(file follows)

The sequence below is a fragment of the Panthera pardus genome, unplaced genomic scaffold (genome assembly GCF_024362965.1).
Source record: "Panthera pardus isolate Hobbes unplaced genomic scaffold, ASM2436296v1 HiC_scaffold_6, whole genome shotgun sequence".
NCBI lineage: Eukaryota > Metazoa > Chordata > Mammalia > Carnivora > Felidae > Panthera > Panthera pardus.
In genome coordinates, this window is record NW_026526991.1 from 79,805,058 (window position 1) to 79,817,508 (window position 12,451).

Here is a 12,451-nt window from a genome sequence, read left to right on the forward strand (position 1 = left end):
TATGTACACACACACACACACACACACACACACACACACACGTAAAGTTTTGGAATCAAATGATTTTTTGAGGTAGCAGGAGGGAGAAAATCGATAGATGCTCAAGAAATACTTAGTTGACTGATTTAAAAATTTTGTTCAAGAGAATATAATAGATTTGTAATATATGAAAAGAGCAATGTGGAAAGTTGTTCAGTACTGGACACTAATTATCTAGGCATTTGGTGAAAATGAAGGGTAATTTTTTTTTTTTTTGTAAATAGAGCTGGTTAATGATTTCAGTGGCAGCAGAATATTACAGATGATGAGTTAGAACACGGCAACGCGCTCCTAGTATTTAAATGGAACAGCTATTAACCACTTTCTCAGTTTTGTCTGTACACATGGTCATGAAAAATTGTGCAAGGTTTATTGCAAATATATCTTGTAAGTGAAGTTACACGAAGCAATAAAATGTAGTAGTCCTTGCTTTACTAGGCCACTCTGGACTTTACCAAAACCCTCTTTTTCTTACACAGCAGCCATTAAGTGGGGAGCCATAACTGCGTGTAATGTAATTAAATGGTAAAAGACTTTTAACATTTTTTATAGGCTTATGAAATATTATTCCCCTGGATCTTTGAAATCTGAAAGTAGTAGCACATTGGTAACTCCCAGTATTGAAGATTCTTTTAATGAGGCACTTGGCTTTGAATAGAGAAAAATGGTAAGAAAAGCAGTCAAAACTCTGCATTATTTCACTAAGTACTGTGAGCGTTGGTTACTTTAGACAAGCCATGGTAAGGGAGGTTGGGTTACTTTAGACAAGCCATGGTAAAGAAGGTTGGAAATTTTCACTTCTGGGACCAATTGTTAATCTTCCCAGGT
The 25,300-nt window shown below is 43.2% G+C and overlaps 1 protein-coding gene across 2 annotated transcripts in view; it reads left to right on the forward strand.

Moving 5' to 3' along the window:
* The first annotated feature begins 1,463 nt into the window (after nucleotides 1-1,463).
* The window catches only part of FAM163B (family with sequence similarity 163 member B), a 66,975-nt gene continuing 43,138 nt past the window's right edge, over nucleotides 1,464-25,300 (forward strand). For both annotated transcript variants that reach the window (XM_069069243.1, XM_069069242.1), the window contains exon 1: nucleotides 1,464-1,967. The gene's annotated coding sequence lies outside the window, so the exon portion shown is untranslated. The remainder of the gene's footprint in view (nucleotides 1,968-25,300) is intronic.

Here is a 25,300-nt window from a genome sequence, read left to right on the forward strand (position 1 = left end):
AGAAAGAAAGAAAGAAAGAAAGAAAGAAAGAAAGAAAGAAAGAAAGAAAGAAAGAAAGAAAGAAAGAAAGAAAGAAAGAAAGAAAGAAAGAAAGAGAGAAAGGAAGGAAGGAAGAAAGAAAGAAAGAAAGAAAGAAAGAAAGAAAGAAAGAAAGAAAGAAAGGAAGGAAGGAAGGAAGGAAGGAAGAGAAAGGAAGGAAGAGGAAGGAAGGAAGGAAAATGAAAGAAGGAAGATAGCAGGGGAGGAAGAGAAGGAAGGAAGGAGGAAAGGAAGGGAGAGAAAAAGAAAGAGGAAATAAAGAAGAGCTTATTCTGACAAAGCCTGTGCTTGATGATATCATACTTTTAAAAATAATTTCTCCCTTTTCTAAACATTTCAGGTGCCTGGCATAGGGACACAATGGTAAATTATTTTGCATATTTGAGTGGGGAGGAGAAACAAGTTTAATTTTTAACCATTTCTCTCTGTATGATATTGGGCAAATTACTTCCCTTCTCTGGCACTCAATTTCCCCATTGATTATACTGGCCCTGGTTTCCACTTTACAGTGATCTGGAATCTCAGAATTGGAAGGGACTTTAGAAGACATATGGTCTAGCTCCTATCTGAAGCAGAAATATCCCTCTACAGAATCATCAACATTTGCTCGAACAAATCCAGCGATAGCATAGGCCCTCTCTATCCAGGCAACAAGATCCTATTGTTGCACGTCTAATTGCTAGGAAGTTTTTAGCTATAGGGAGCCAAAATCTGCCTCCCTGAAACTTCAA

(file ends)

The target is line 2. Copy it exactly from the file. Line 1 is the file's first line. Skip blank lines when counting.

Source record: "Panthera pardus isolate Hobbes unplaced genomic scaffold, ASM2436296v1 HiC_scaffold_6, whole genome shotgun sequence".